Title: RECLAIMED ASPHALT PAVEMENT AS AGGREGATE IN PORTLAND CEMENT CONCRETE
Author(s): Michael Berry, Bethany Kappes, and David Schroeder
Publication: Symposium Paper
Appears on pages(s): 1-14
Keywords: Concrete Pavement, Reclaimed Asphalt Pavement, Recycled Materials in Concrete, Sustainable Concrete
This paper documents research focused on evaluating the feasibility of using minimally processed reclaimed asphalt pavement (RAP) as aggregate replacement in concrete pavements. A statistical experimental design procedure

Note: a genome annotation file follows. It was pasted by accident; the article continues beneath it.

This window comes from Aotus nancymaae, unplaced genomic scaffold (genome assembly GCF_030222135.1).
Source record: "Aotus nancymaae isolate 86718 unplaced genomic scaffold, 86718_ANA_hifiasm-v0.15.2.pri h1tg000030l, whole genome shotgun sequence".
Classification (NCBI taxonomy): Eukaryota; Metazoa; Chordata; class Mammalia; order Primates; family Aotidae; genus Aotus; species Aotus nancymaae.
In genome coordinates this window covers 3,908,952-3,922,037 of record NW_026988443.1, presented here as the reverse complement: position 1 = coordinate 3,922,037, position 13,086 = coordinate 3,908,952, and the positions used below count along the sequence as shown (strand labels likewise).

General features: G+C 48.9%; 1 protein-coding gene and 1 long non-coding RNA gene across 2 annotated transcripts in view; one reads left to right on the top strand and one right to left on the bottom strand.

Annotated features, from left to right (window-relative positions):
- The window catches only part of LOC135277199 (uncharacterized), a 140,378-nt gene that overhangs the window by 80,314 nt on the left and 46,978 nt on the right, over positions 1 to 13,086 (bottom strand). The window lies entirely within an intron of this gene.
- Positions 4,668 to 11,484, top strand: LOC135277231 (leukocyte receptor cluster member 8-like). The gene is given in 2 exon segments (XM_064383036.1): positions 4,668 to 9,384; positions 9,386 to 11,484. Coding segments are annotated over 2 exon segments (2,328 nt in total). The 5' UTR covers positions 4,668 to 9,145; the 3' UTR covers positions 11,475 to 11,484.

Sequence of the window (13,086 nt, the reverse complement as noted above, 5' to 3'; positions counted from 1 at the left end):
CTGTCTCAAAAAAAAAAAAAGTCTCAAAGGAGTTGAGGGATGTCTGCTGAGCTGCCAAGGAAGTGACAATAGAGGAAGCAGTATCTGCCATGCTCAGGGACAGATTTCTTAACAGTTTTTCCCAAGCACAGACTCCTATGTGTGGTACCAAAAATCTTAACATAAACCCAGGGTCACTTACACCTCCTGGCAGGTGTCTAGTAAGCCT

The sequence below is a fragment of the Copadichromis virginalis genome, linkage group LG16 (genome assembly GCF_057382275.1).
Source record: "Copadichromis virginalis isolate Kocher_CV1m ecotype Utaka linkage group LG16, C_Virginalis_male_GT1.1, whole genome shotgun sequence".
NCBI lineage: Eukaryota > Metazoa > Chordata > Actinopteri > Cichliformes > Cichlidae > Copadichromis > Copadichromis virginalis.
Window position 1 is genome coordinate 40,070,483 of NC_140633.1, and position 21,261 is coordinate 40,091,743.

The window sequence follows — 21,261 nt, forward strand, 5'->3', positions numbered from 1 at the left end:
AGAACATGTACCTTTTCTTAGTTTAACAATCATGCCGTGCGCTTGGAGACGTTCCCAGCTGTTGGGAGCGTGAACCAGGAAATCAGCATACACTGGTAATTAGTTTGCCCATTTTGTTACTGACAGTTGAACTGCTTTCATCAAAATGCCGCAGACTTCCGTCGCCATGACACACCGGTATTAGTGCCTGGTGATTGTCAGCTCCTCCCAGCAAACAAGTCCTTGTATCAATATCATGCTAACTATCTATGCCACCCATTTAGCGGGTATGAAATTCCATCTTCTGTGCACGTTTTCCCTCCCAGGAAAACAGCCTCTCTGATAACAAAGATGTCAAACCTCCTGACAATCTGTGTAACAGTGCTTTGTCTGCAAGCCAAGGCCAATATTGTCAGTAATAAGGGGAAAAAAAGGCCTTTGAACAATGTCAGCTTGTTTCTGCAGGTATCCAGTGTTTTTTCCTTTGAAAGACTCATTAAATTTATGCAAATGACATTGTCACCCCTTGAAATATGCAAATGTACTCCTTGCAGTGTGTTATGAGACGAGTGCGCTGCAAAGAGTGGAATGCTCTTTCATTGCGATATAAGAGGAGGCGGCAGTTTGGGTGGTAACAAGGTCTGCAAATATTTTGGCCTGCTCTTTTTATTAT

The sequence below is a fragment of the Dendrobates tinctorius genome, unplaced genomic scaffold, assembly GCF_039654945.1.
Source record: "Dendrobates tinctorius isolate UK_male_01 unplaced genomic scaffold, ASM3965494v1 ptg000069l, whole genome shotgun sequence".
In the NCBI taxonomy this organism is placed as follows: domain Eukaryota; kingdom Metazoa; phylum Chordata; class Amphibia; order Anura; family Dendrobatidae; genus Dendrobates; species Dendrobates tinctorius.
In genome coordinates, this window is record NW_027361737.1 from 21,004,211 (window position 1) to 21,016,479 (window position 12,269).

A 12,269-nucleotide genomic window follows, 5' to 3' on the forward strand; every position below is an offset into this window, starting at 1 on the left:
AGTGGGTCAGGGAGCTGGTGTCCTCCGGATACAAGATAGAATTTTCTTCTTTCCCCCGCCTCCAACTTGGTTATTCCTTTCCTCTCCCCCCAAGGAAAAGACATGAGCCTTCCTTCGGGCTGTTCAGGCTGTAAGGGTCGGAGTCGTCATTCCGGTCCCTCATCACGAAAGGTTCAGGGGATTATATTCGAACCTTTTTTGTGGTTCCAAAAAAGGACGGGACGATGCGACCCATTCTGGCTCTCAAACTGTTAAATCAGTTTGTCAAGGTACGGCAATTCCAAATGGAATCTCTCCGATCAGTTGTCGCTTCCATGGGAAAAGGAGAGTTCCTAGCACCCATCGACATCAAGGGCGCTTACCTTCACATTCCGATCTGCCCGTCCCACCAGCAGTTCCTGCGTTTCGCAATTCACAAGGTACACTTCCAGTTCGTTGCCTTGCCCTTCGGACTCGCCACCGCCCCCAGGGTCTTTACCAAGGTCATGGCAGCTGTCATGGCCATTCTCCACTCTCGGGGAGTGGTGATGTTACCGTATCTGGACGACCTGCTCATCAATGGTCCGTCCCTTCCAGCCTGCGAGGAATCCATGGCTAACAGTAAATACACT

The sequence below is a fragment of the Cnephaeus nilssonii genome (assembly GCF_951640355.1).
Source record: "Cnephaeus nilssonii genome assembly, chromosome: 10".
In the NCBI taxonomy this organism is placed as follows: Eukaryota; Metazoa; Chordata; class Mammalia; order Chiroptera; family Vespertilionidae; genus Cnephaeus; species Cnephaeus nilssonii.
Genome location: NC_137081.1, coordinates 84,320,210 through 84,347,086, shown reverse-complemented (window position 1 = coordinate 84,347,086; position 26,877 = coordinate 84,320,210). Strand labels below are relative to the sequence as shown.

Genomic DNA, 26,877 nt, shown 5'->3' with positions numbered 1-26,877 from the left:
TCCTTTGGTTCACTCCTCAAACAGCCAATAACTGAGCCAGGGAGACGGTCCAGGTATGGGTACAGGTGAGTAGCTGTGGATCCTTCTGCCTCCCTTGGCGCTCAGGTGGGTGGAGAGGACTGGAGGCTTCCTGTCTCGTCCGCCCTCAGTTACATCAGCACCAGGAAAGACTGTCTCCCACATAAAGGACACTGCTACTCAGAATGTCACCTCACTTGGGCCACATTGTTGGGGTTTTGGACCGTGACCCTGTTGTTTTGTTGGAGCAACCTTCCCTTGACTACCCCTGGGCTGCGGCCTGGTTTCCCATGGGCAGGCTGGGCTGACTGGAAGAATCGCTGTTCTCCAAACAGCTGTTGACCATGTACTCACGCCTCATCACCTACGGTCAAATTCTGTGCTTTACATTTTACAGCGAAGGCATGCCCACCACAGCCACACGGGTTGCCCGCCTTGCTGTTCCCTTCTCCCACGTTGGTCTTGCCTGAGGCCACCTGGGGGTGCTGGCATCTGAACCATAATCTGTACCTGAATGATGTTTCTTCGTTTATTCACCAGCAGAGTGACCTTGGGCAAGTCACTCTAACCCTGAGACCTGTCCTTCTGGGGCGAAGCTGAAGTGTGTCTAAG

(response surface methodology – RSM) was used to investigate proportioning RAP concrete mixtures to achieve desired performance criteria. Based on the results of the RSM investigation, two concrete mixtures were selected for further evaluation: a high RAP mix with fine and coarse aggregate replacement rates (by volume) of 50 and 100 percent respectively, and a “high” strength mix with one half of the RAP used in the high RAP mix. These two concrete mixtures were subjected to a suite of mechanical and durability tests, and were used in a field demonstration project to evaluate their potential use in pavements. Mechanical properties tested were compressive and tensile strength, elastic modulus, shrinkage, and creep. Durability tests included alkali-silica reactivity, absorption, abrasion, chloride permeability, freeze-thaw resistance, and scaling. Overall, both mixes performed adequately in these mechanical and durability tests, although the inclusion of RAP negatively impacted most of the tested properties relative to those of control mixes made with 100 percent conventional aggregates.